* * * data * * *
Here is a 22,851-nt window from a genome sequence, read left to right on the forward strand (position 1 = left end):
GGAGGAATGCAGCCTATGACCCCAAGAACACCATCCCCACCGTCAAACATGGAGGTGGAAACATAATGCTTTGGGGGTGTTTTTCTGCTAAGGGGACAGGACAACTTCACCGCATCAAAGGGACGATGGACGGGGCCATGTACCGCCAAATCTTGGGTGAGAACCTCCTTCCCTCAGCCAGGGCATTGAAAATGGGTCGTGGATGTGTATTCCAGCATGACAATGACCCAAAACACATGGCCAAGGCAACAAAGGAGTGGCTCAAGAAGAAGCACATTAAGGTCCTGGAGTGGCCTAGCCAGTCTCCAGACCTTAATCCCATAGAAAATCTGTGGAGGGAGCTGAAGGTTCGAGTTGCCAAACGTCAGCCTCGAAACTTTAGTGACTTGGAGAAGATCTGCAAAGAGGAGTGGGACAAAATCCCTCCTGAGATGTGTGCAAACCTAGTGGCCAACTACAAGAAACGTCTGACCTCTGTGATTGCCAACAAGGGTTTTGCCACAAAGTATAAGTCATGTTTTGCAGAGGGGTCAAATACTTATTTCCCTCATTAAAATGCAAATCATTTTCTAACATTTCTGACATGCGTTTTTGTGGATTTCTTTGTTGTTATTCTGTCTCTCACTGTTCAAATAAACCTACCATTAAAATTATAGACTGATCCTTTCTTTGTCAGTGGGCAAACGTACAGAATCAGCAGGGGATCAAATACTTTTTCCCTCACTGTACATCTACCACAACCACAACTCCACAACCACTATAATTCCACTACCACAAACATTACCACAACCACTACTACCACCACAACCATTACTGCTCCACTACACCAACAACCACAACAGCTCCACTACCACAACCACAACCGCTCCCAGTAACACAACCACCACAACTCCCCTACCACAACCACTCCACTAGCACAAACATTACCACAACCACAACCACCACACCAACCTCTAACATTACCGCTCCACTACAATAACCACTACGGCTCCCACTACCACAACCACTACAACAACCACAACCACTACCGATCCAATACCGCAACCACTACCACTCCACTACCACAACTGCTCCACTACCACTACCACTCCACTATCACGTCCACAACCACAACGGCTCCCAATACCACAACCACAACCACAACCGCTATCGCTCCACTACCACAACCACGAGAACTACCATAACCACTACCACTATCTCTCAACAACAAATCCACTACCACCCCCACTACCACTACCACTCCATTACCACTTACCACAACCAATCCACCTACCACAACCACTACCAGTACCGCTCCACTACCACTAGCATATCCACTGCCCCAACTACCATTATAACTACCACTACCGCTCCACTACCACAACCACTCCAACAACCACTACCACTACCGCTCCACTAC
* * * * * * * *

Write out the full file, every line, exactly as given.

Here is a 22,851-nt window from a genome sequence, read left to right on the forward strand (position 1 = left end):
GGAGGAATGCAGCCTATGACCCCAAGAACACCATCCCCACCGTCAAACATGGAGGTGGAAACATAATGCTTTGGGGGTGTTTTTCTGCTAAGGGGACAGGACAACTTCACCGCATCAAAGGGACGATGGACGGGGCCATGTACCGCCAAATCTTGGGTGAGAACCTCCTTCCCTCAGCCAGGGCATTGAAAATGGGTCGTGGATGTGTATTCCAGCATGACAATGACCCAAAACACATGGCCAAGGCAACAAAGGAGTGGCTCAAGAAGAAGCACATTAAGGTCCTGGAGTGGCCTAGCCAGTCTCCAGACCTTAATCCCATAGAAAATCTGTGGAGGGAGCTGAAGGTTCGAGTTGCCAAACGTCAGCCTCGAAACTTTAGTGACTTGGAGAAGATCTGCAAAGAGGAGTGGGACAAAATCCCTCCTGAGATGTGTGCAAACCTAGTGGCCAACTACAAGAAACGTCTGACCTCTGTGATTGCCAACAAGGGTTTTGCCACAAAGTATAAGTCATGTTTTGCAGAGGGGTCAAATACTTATTTCCCTCATTAAAATGCAAATCATTTTCTAACATTTCTGACATGCGTTTTTGTGGATTTCTTTGTTGTTATTCTGTCTCTCACTGTTCAAATAAACCTACCATTAAAATTATAGACTGATCCTTTCTTTGTCAGTGGGCAAACGTACAGAATCAGCAGGGGATCAAATACTTTTTCCCTCACTGTACATCTACCACAACCACAACTCCACAACCACTATAATTCCACTACCACAAACATTACCACAACCACTACTACCACCACAACCATTACTGCTCCACTACACCAACAACCACAACAGCTCCACTACCACAACCACAACCGCTCCCAGTAACACAACCACCACAACTCCCCTACCACAACCACTCCACTAGCACAAACATTACCACAACCACAACCACCACACCAACCTCTAACATTACCGCTCCACTACAATAACCACTACGGCTCCCACTACCACAACCACTACAACAACCACAACCACTACCGATCCAATACCGCAACCACTACCACTCCACTACCACAACTGCTCCACTACCACTACCACTCCACTATCACGTCCACAACCACAACGGCTCCCAATACCACAACCACAACCACAACCGCTATCGCTCCACTACCACAACCACGAGAACTACCATAACCACTACCACTATCTCTCAACAACAAATCCACTACCACCCCCACTACCACTACCACTCCATTACCACTTACCACAACCAATCCACCTACCACAACCACTACCAGTACCGCTCCACTACCACTAGCATATCCACTGCCCCAACTACCATTATAACTACCACTACCGCTCCACTACCACAACCACTCCAACAACCACTACCACTACCGCTCCACTAC